On 13 September 2015, Iraqi anti-riot police units dispersed protesters in Babil, a governorate south of the capital Baghdad, using ‘excessive force including batons, teargas, water cannons and even firing live ammunition in the air’, according to an article in Almada Press.
The protesters were demanding the removal of Babil’s governor, Sadiq Madlool al-Sultani, said the article, and the dissolution of the council in an attempt to stamp out the rampant corruption and nepotism that has plagued the governorate since the early days of the American occupation (2003-2011). The protesters vowed not to stop until their demands had been met and modern civic structures had been introduced.
Babil is not an isolated case. Since late July, ten of Iraq’s 18 provinces, including Baghdad, have experienced a string of protests. The largest took place in late August when protesters, emboldened by support from the country’s top cleric, Grand Ayatollah Ali al-Sistani, took to the streets of Baghdad, Najaf, Basra and other cities in the Shiite south, calling for an end to endemic government corruption, more equitable power sharing, judiciary reform, and better electricity, sanitation and healthcare services. .
The current wave of protests was triggered a month early. As temperatures soared past 50°C, frustration at frequent power and water cuts erupted into anger.
Iraqi Prime Minister Haider al-Abadi responded with a package of reforms aimed at curbing corruption and streamlining the government. Al-Sistani weighed in again, criticizing the package for not going far enough. According to his aide, Ahmad al-Safi, the cleric said that al-Abadi needed to be more daring and braver in his reforms.
Despite this criticism, the unusual convergence of voices from among the country’s different and often warring sects, has given Iraqis a rare opening to press their demands on a government that many see as prioritizing the needs of those in power. The ruling elite enjoy significant perks, including large security details, fleets of cars, palatial homes and generous salaries.
Yet in the wake of a parliamentary vote on 11 August , which overwhelmingly ratified al-Abadi’s plan and won the notional support of most political blocs and religious parties, questions are being asked about how much the PM – regarded as a weak leader beholden to his patrons – can do to bring about change.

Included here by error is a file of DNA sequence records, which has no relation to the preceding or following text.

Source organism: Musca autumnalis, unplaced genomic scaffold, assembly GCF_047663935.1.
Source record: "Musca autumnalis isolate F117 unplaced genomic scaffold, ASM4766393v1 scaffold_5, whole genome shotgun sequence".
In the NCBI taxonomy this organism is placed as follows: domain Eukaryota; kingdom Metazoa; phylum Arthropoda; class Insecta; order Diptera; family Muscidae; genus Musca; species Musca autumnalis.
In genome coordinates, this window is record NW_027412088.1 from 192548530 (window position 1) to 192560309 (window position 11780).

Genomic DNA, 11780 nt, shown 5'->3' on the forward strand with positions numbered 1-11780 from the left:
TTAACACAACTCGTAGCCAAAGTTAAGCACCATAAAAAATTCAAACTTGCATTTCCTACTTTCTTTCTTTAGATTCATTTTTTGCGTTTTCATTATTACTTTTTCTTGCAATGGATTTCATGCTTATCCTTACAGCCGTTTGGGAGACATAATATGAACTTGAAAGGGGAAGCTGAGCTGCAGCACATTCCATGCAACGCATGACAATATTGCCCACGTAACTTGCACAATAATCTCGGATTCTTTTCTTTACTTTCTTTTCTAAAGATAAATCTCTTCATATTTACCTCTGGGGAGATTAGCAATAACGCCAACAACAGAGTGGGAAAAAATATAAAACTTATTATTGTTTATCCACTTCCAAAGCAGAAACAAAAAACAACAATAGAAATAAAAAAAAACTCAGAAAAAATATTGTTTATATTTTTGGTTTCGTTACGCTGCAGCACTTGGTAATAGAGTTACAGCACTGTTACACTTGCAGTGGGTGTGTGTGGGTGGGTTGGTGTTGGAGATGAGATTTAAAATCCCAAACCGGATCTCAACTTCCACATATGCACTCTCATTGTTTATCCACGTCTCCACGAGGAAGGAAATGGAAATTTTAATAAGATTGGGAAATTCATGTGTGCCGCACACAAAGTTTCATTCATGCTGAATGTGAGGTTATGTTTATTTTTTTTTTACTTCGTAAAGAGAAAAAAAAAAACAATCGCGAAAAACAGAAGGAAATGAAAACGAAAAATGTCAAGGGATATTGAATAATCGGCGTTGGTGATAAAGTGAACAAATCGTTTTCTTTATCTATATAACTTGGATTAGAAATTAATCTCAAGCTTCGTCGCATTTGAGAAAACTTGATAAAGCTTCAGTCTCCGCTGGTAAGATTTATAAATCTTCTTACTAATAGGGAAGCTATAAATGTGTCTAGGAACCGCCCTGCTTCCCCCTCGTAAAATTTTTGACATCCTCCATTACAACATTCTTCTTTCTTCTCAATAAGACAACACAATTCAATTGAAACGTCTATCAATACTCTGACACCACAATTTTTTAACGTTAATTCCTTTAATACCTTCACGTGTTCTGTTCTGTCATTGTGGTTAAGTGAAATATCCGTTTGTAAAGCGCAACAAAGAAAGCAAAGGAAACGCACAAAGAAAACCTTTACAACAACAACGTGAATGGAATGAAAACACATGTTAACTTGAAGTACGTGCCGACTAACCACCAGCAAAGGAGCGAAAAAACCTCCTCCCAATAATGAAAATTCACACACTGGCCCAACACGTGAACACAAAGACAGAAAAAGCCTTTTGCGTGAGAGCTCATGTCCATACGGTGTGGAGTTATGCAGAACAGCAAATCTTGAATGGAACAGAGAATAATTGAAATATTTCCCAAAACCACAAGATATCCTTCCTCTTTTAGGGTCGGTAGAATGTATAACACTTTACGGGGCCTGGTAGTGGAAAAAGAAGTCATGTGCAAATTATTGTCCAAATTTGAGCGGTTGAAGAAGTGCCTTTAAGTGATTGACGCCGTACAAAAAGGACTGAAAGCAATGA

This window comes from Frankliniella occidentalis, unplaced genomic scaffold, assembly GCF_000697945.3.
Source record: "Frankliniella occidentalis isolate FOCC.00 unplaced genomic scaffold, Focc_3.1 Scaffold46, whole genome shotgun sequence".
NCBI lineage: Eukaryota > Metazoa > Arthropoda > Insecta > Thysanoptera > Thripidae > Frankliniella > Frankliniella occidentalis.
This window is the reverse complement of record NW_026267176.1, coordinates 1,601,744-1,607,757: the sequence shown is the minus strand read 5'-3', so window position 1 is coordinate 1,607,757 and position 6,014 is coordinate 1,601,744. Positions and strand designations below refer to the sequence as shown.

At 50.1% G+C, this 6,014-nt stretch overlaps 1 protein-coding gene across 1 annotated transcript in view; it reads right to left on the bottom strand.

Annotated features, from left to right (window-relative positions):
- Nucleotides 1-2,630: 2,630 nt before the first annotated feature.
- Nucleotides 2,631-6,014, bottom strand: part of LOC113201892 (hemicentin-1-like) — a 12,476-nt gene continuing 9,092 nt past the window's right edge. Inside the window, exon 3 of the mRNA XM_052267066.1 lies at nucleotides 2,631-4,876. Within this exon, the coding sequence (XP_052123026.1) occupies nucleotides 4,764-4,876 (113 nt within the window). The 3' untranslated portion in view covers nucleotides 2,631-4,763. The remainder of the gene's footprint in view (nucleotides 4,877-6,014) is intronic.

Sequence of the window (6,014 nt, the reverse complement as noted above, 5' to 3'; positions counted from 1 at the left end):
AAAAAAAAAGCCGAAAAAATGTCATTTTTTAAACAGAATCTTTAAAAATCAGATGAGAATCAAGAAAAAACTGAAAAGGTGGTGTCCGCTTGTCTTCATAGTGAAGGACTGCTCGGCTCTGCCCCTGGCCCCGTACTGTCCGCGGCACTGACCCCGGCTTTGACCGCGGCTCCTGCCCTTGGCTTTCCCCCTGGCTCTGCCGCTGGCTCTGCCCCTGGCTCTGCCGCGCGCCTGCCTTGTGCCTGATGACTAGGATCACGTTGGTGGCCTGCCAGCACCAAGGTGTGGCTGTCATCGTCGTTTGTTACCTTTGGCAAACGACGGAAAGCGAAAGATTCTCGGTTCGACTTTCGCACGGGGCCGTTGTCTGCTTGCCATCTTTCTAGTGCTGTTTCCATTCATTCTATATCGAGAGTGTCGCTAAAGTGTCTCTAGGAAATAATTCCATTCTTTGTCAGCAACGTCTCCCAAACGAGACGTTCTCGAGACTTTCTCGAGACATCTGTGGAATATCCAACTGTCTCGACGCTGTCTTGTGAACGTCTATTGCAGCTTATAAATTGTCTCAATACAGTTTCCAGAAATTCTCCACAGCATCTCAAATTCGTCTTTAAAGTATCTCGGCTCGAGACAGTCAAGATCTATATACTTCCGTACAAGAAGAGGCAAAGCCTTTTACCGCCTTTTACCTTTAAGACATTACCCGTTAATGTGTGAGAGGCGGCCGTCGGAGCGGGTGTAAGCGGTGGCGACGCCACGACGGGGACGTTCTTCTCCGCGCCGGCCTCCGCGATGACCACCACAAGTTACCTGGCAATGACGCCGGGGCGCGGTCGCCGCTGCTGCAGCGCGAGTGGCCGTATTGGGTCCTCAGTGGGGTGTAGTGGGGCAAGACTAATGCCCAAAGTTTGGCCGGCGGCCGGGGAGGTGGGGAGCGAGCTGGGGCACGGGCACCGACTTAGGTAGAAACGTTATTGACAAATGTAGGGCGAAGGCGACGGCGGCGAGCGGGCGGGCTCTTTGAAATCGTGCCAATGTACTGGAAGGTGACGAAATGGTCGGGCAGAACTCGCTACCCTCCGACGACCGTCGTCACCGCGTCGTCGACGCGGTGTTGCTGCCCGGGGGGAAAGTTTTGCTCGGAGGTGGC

Iraqis still seem embittered by the American invasion. “Iraqis in general blame the US government [for choosing to] fund, train and support the present, corrupt Iraqi government,” Kamal Kabar, an Iraqi-American human rights activist and journalist who recently returned to the US from Baghdad, told US News.
Tackling corruption is not the only task facing al-Abadi. Large parts of the country including Mosul, Iraq’s second largest city, and Ramadi in the prominently Sunni Anbar province, remain under the control of Islamic State militants. Efforts to retake Ramadi have so far fallen short.
An article published earlier this month by the Tehran-based Fars News Agency quoted Faleh al-Isawi, a senior official at the Anbar provincial council, as saying that “the operation to liberate Ramadi City has witnessed a setback to reduce the losses in lives, equipment and infrastructure.”
However, there are signs that a battle may be imminent. Iraqi media report that more than 10,000 troops from the country’s police and army have been mobilized. In addition, US fighter jets have increased activity over Ramadi and other parts of Anbar. The Iraqi newspaper Al Mada reported on 14 September that for the first time since their arrival in the area last June, American jets conducted mock raids over the area in what appeared to be a rehearsal.
In the meantime, the protests in Baghdad and other major cities continue with varying intensity and no end in sight.